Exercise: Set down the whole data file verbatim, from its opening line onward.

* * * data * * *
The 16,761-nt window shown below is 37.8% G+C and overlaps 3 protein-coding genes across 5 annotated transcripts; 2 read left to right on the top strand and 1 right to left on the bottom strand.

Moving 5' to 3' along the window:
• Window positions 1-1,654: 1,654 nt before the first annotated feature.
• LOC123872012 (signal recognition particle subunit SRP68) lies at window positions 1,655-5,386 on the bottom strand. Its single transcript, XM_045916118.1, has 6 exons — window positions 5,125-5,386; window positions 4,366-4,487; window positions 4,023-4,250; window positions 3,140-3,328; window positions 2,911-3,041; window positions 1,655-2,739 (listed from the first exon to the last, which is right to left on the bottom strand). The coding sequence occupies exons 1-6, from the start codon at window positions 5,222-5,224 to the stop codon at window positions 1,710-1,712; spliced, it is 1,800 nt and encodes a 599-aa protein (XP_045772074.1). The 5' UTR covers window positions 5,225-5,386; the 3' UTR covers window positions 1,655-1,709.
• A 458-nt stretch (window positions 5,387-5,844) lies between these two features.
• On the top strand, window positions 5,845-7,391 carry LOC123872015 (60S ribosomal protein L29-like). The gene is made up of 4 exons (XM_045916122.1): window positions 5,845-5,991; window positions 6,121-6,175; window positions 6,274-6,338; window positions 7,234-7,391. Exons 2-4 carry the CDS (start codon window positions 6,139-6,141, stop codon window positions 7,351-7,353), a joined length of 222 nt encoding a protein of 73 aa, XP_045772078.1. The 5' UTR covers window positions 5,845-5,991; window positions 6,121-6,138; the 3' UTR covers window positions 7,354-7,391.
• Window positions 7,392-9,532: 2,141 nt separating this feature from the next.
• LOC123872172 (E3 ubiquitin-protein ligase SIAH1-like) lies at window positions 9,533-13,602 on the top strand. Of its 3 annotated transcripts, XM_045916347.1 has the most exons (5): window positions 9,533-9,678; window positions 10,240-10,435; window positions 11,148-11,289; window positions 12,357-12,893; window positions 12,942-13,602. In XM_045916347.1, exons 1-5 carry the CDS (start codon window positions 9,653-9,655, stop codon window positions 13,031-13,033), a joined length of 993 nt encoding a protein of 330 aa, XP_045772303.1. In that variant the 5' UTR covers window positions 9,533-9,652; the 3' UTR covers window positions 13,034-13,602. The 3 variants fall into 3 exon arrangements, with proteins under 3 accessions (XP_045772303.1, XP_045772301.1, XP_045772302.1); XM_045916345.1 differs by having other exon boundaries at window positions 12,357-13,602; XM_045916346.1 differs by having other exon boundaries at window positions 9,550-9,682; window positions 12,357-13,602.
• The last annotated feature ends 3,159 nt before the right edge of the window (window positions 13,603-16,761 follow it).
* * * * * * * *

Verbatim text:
The 16,761-nt window shown below is 37.8% G+C and overlaps 3 protein-coding genes across 5 annotated transcripts; 2 read left to right on the top strand and 1 right to left on the bottom strand.

Moving 5' to 3' along the window:
• Window positions 1-1,654: 1,654 nt before the first annotated feature.
• LOC123872012 (signal recognition particle subunit SRP68) lies at window positions 1,655-5,386 on the bottom strand. Its single transcript, XM_045916118.1, has 6 exons — window positions 5,125-5,386; window positions 4,366-4,487; window positions 4,023-4,250; window positions 3,140-3,328; window positions 2,911-3,041; window positions 1,655-2,739 (listed from the first exon to the last, which is right to left on the bottom strand). The coding sequence occupies exons 1-6, from the start codon at window positions 5,222-5,224 to the stop codon at window positions 1,710-1,712; spliced, it is 1,800 nt and encodes a 599-aa protein (XP_045772074.1). The 5' UTR covers window positions 5,225-5,386; the 3' UTR covers window positions 1,655-1,709.
• A 458-nt stretch (window positions 5,387-5,844) lies between these two features.
• On the top strand, window positions 5,845-7,391 carry LOC123872015 (60S ribosomal protein L29-like). The gene is made up of 4 exons (XM_045916122.1): window positions 5,845-5,991; window positions 6,121-6,175; window positions 6,274-6,338; window positions 7,234-7,391. Exons 2-4 carry the CDS (start codon window positions 6,139-6,141, stop codon window positions 7,351-7,353), a joined length of 222 nt encoding a protein of 73 aa, XP_045772078.1. The 5' UTR covers window positions 5,845-5,991; window positions 6,121-6,138; the 3' UTR covers window positions 7,354-7,391.
• Window positions 7,392-9,532: 2,141 nt separating this feature from the next.
• LOC123872172 (E3 ubiquitin-protein ligase SIAH1-like) lies at window positions 9,533-13,602 on the top strand. Of its 3 annotated transcripts, XM_045916347.1 has the most exons (5): window positions 9,533-9,678; window positions 10,240-10,435; window positions 11,148-11,289; window positions 12,357-12,893; window positions 12,942-13,602. In XM_045916347.1, exons 1-5 carry the CDS (start codon window positions 9,653-9,655, stop codon window positions 13,031-13,033), a joined length of 993 nt encoding a protein of 330 aa, XP_045772303.1. In that variant the 5' UTR covers window positions 9,533-9,652; the 3' UTR covers window positions 13,034-13,602. The 3 variants fall into 3 exon arrangements, with proteins under 3 accessions (XP_045772303.1, XP_045772301.1, XP_045772302.1); XM_045916345.1 differs by having other exon boundaries at window positions 12,357-13,602; XM_045916346.1 differs by having other exon boundaries at window positions 9,550-9,682; window positions 12,357-13,602.
• The last annotated feature ends 3,159 nt before the right edge of the window (window positions 13,603-16,761 follow it).